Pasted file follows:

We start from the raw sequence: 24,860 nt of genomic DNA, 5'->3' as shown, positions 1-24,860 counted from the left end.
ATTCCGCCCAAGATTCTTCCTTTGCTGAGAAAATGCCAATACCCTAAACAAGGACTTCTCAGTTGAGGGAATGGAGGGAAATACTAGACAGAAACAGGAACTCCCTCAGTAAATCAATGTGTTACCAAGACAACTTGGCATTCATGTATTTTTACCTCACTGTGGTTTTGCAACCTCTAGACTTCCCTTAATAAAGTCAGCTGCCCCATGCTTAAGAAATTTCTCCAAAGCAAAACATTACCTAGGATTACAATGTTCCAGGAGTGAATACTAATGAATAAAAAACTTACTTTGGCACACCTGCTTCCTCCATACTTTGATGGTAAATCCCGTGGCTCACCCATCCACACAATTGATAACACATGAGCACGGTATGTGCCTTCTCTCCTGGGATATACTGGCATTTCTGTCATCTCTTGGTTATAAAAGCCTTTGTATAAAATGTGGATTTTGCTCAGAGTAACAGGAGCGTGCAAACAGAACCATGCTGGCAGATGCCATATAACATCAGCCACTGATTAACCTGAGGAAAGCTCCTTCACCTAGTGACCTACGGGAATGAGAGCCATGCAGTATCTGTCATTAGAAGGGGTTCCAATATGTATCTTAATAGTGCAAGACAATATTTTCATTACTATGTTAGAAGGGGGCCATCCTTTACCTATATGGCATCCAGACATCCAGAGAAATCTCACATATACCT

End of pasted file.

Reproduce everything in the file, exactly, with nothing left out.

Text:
We start from the raw sequence: 24,860 nt of genomic DNA, 5'->3' as shown, positions 1-24,860 counted from the left end.
ATTCCGCCCAAGATTCTTCCTTTGCTGAGAAAATGCCAATACCCTAAACAAGGACTTCTCAGTTGAGGGAATGGAGGGAAATACTAGACAGAAACAGGAACTCCCTCAGTAAATCAATGTGTTACCAAGACAACTTGGCATTCATGTATTTTTACCTCACTGTGGTTTTGCAACCTCTAGACTTCCCTTAATAAAGTCAGCTGCCCCATGCTTAAGAAATTTCTCCAAAGCAAAACATTACCTAGGATTACAATGTTCCAGGAGTGAATACTAATGAATAAAAAACTTACTTTGGCACACCTGCTTCCTCCATACTTTGATGGTAAATCCCGTGGCTCACCCATCCACACAATTGATAACACATGAGCACGGTATGTGCCTTCTCTCCTGGGATATACTGGCATTTCTGTCATCTCTTGGTTATAAAAGCCTTTGTATAAAATGTGGATTTTGCTCAGAGTAACAGGAGCGTGCAAACAGAACCATGCTGGCAGATGCCATATAACATCAGCCACTGATTAACCTGAGGAAAGCTCCTTCACCTAGTGACCTACGGGAATGAGAGCCATGCAGTATCTGTCATTAGAAGGGGTTCCAATATGTATCTTAATAGTGCAAGACAATATTTTCATTACTATGTTAGAAGGGGGCCATCCTTTACCTATATGGCATCCAGACATCCAGAGAAATCTCACATATACCT